’s rookie season is over before it ever began.
Collison will be unable to use what he learned while playing for Team USA this season.
Andrew D. Bernstein/NBAE/Getty
Seattle SuperSonics General Manager Rick Sund announced this morning that Collison, the team’s 12th pick out of Kansas in this June’s draft, will undergo surgery on both shoulders to repair them and prevent a recurrence of the sublexation which occurred earlier this week. Sund, Collison and team orthopedic surgeon Dr. Richard Zorn participated in a press conference this morning to announce the decision and allow Collison to discuss his injury with the media for the first time.
“It was Sunday. I went up for a rebound and got hit down and went up at the same time. It was an awkward movement, and I felt the shoulder basically pop out for a second and pop back in. It was really sore; I decided to shake it off and calm down, pretty much, within a few minutes and kept playing,” Collison explained. “During the second practice Sunday, I went for a loose ball. I reached down and it popped out again with no contact. I knew something was probably a little wrong. We got treatment with (trainer) Mike (Shimensky). I went again on Monday. Monday was fine. Then Tuesday morning, I reached for a ball again and it slipped out again. Then we decided to get the MRI done.”
In all, three doctors – Zorn, Seattle shoulder specialist Dr. Richard Kirby and New York specialist Dr. Russell Warren, considered one of the foremost experts on shoulder injuries – examined Collison’s MRIs and x-rays. All three concurred that Collison should have surgery – not only on his left shoulder, where the recent sublexation occurred, but also on his right shoulder, which was also found to be weakened.
“We see some of the same findings that he has in the left shoulder,” Dr. Zorn explained. The left shoulder will be operated on first, with no time yet scheduled, followed a couple of months later by the right shoulder. Dr. Warren will perform both surgeries.
Recovery time for Collison is expected to be approximately six months from the second surgery until he can get back on the court. That timetable would sideline Collison for the entire 2003-04 season, but he could be back on the court as soon as next summer. “He could be back maybe by the summer league, certainly by next season,” Dr. Zorn said. A full recovery is expected, with Dr. Zorn noting that 95 percent of surgeries result in no recurrence. Collison’s range of motion will be affected, but that shouldn’t play much of a factor when he gets back on the court.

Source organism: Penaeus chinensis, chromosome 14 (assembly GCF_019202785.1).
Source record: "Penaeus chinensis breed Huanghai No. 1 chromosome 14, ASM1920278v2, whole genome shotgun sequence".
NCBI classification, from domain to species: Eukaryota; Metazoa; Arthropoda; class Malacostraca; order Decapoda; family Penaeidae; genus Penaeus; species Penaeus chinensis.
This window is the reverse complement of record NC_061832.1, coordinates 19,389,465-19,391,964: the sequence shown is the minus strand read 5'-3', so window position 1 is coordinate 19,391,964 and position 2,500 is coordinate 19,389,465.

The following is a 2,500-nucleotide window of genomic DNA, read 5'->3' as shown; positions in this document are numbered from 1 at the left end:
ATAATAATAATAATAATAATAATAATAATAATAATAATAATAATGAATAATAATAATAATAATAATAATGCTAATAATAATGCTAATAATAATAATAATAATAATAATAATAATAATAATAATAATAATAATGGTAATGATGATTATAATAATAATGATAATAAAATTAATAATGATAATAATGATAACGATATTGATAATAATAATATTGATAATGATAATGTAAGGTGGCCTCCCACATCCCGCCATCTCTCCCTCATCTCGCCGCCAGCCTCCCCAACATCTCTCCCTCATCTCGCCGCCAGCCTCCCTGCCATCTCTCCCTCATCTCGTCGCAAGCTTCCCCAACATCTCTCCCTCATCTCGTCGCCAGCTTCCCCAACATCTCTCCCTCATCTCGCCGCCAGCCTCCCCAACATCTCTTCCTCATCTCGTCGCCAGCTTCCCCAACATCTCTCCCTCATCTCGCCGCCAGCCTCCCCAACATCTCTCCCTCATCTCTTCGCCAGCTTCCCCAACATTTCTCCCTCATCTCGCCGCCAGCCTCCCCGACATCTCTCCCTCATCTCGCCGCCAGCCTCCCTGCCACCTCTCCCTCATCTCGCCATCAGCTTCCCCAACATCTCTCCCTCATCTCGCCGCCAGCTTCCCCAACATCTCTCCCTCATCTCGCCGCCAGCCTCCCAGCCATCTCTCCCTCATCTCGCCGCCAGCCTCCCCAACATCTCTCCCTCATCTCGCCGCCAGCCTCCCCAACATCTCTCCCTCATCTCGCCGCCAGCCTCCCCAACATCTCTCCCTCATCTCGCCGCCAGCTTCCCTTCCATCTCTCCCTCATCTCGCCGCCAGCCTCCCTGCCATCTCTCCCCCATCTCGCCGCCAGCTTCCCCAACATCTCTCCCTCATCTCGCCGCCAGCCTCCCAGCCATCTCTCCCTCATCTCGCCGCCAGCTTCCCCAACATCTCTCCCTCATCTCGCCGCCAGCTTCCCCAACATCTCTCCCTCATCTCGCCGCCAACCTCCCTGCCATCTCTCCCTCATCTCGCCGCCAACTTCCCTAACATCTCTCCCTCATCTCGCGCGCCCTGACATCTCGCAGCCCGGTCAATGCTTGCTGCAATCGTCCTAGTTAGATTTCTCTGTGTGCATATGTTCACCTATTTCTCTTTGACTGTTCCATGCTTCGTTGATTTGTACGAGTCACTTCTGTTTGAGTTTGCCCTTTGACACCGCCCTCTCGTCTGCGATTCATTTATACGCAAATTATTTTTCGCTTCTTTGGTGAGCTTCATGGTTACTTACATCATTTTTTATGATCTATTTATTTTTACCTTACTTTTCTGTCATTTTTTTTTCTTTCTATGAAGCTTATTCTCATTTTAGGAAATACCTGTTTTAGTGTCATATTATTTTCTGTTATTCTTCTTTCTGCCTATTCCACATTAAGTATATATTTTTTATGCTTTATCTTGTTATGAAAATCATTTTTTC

“What’s happened is that the tissues in the front of his shoulder have been stripped from the bony attachment, and that’s the primary problem,” Dr. Zorn said. “There’s also some injury to the bone. What you do is re-attach the tissues in the front of surgery, forming a ‘sling’, if you will, for the (bone) so it doesn’t pop out. Right now there’s a laxity, a tendency for it to go out. If it goes too far, it goes beyond the cup portion of the joint and dislocates. That’s what happened last week.”
Recent reports in the local media have attempted to create a link between Collison’s most recent injury and previous incidents involving his shoulder, but Collison himself downplayed this notion.
“I’ve strained my shoulders before, slipped, whatever, but it’s totally different than here,” he said. “Here was a definite out and in, which is why I didn’t really say much, because I have strained them before in the past, and doctors have always told me they’re like a sprained ankle – there’s nothing structurally wrong, you just have to strengthen them, it’s something that just happens, like a lot of injuries.”